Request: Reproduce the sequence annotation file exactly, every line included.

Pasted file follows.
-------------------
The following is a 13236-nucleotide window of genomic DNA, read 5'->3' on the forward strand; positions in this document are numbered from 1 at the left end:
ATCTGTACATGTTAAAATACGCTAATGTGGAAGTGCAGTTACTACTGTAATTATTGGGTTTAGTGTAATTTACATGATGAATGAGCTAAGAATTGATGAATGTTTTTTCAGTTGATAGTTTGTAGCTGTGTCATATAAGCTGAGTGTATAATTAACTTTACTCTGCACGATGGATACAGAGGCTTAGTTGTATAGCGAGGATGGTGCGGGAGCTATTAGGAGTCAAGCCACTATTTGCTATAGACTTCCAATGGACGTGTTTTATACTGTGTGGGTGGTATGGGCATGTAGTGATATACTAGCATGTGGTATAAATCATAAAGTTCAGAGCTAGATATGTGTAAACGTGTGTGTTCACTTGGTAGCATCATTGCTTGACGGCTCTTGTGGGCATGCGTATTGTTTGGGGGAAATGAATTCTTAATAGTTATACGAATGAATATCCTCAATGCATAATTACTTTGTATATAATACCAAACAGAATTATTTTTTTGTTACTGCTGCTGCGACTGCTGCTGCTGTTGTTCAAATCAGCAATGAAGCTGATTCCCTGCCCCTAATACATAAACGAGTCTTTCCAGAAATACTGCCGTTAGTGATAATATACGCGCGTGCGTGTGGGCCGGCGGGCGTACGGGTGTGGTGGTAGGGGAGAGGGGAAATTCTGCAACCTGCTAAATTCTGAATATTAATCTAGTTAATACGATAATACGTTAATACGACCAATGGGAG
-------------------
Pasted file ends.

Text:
The following is a 13236-nucleotide window of genomic DNA, read 5'->3' on the forward strand; positions in this document are numbered from 1 at the left end:
ATCTGTACATGTTAAAATACGCTAATGTGGAAGTGCAGTTACTACTGTAATTATTGGGTTTAGTGTAATTTACATGATGAATGAGCTAAGAATTGATGAATGTTTTTTCAGTTGATAGTTTGTAGCTGTGTCATATAAGCTGAGTGTATAATTAACTTTACTCTGCACGATGGATACAGAGGCTTAGTTGTATAGCGAGGATGGTGCGGGAGCTATTAGGAGTCAAGCCACTATTTGCTATAGACTTCCAATGGACGTGTTTTATACTGTGTGGGTGGTATGGGCATGTAGTGATATACTAGCATGTGGTATAAATCATAAAGTTCAGAGCTAGATATGTGTAAACGTGTGTGTTCACTTGGTAGCATCATTGCTTGACGGCTCTTGTGGGCATGCGTATTGTTTGGGGGAAATGAATTCTTAATAGTTATACGAATGAATATCCTCAATGCATAATTACTTTGTATATAATACCAAACAGAATTATTTTTTTGTTACTGCTGCTGCGACTGCTGCTGCTGTTGTTCAAATCAGCAATGAAGCTGATTCCCTGCCCCTAATACATAAACGAGTCTTTCCAGAAATACTGCCGTTAGTGATAATATACGCGCGTGCGTGTGGGCCGGCGGGCGTACGGGTGTGGTGGTAGGGGAGAGGGGAAATTCTGCAACCTGCTAAATTCTGAATATTAATCTAGTTAATACGATAATACGTTAATACGACCAATGGGAG